Drowning of the Mississippi Delta due to insufficient sediment supply and global sea-level rise

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Abstract

Over the past few centuries, 25% of the deltaic wetlands associated with the Mississippi Delta have been lost to the ocean1. Plans to protect and restore the coast call for diversions of the Mississippi River, and its associated sediment, to sustain and build new land2,3. However, the sediment load of the Mississippi River has been reduced by 50% through dam construction in the Mississippi Basin, which could affect the effectiveness of diversion plans4,5,6. Here we calculate the amount of sediment stored on the delta plain for the past 12,000 years, and find that mean storage rates necessary to construct the flood plain and delta over this period exceed modern Mississippi River sediment loads. We estimate that, in the absence of sediment input, an additional 10,000–13,500 km2 will be submerged by the year 2100 owing to subsidence and sea-level rise. Sustaining existing delta surface area would require 18–24 billion tons of sediment, which is significantly more than can be drawn from the Mississippi River in its current state. We conclude that significant drowning is inevitable, even if sediment loads are restored, because sea level is now rising at least three times faster than during delta-plain construction.

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Figure 1: Geologic map of the Mississippi River delta plain.
Figure 2: Suspended sediment loads for the lower Mississippi River at Tarbert Landing, Mississippi, the Atchafalaya River at Simmesport, Louisiana, and for the combined Mississippi and Atchafalaya, obtained by summing the two data sets.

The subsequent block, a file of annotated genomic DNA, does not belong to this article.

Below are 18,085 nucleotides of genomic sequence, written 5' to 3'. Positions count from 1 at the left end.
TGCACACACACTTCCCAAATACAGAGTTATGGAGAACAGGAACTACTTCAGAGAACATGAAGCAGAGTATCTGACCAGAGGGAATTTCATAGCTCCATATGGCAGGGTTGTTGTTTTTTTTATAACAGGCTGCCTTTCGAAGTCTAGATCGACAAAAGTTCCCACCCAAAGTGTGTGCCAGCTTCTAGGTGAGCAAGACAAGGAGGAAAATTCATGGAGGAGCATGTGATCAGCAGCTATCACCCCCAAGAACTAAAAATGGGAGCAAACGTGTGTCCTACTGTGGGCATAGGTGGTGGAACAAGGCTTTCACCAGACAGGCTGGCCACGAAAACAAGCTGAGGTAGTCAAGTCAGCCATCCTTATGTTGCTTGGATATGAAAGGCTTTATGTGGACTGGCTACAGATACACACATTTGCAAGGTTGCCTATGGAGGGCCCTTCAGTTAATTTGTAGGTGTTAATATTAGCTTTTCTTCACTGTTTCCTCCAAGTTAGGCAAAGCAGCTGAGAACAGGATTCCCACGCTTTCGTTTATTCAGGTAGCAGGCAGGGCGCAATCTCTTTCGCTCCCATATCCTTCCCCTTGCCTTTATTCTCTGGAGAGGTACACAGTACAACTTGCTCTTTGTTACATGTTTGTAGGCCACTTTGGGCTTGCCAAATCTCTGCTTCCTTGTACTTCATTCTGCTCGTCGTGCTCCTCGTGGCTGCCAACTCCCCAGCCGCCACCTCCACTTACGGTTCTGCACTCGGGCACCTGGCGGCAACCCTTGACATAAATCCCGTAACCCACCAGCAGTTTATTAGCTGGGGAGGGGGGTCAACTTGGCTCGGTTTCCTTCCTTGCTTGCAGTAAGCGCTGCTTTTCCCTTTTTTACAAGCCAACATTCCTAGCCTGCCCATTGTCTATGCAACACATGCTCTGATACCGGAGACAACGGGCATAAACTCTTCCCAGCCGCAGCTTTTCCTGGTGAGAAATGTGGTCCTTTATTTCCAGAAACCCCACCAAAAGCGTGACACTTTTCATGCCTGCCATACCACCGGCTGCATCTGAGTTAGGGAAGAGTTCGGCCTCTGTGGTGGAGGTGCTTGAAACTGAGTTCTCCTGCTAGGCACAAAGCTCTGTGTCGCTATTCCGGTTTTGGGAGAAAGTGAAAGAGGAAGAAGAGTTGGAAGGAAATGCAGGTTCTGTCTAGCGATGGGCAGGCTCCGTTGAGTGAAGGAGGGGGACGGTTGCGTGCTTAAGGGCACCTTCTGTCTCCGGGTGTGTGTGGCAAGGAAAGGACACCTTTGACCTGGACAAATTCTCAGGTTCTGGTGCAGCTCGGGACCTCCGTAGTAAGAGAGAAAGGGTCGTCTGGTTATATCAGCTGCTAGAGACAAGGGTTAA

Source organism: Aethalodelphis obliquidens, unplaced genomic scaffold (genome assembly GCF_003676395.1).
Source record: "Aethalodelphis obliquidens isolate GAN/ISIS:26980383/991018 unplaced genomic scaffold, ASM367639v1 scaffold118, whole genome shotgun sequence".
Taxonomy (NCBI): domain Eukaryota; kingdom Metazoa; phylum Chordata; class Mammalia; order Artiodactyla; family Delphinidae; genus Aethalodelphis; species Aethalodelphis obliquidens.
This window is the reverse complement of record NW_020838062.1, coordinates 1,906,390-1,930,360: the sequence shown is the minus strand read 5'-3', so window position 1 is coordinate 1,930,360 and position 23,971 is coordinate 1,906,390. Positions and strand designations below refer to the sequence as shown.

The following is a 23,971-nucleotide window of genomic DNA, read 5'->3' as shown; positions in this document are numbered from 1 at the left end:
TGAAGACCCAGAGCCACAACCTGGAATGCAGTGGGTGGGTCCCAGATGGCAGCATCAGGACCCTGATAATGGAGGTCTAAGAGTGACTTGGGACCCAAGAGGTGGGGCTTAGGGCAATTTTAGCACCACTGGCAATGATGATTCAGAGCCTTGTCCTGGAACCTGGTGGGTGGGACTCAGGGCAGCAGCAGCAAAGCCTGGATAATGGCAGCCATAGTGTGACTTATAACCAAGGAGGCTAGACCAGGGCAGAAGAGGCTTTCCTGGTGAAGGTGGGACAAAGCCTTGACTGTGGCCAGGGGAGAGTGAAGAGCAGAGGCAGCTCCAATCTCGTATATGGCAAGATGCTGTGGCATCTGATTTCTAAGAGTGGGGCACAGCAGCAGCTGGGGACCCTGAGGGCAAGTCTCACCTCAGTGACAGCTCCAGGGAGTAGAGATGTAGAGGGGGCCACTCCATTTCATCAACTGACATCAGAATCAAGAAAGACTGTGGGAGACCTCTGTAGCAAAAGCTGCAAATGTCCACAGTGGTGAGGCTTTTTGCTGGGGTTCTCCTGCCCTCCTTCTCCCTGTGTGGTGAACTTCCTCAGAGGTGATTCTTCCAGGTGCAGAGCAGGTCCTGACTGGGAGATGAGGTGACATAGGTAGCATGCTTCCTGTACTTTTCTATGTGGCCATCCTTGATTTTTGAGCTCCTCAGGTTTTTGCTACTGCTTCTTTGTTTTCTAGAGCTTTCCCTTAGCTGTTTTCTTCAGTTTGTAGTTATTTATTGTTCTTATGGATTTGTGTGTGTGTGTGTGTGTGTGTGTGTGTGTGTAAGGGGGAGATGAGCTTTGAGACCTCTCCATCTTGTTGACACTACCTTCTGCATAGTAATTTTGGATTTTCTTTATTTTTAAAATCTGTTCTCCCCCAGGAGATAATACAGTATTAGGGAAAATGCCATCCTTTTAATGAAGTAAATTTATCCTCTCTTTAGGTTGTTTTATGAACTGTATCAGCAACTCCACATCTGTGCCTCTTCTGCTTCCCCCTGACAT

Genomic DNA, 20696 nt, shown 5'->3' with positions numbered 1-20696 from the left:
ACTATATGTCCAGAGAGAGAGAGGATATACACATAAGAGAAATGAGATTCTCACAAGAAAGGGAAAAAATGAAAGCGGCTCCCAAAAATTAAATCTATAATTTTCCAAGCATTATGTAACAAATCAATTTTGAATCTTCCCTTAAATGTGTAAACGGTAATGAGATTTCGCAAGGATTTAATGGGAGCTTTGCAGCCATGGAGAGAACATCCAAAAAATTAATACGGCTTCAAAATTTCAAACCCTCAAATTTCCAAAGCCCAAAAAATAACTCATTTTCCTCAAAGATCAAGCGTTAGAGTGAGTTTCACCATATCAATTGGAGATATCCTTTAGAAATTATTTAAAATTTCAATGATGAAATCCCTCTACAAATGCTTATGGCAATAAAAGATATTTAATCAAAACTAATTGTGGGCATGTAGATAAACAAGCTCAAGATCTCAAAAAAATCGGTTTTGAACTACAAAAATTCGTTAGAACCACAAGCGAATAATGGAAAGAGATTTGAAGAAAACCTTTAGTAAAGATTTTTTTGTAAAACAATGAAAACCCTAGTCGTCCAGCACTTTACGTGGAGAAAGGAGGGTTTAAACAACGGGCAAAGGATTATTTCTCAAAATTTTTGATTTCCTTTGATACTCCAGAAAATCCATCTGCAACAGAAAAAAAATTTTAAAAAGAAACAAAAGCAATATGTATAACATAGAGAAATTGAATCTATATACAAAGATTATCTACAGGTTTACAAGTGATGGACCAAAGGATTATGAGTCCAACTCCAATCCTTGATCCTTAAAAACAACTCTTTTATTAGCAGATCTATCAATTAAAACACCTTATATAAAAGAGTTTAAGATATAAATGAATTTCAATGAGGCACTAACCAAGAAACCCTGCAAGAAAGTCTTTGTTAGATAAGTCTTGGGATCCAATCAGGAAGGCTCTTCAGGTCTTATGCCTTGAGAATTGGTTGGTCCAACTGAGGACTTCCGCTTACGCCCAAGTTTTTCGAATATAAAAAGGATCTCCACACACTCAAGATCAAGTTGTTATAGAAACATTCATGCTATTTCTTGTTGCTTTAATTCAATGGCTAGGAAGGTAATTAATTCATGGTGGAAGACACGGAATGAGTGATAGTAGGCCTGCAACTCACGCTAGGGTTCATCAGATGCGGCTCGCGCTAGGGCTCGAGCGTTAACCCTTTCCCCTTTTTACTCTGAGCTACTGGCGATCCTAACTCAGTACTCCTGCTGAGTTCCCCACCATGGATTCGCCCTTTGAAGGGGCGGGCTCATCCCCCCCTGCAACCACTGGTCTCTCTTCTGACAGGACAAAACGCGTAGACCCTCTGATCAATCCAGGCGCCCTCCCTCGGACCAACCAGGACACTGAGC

Figure 3: Predictions of relative sea-level change, submergence and land loss.
Figure 4: Sediment mass balance for the delta region with modern sediment loads, and with hypothetical restored sediment loads.

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Acknowledgements

This analysis was supported by the Harrison Professorship in the Department of Geology and Geophysics at Louisiana State University (M.D.B.), the LSU Boyd Professorship at Louisiana State University (H.H.R) and a US National Science Foundation grant (M.D.B.). We thank M. Garvin, Louisiana State University Department of Geology and Geophysics, for processing satellite imagery and DEM data to create submergence maps, and we thank numerous colleagues for discussions about the Mississippi delta region, coastal restoration, the subsidence problem and sea-level change over the years. We benefited greatly from comments by T. Törnqvist.

Author information

Modelling of submergence and sediment mass balance was conducted by M.D.B. Previous work on the lower Mississippi Valley, the Mississippi Delta and the Gulf of Mexico shoreline by H.H.R. and M.D.B. provided data and context for this study.

Correspondence to Michael D. Blum.

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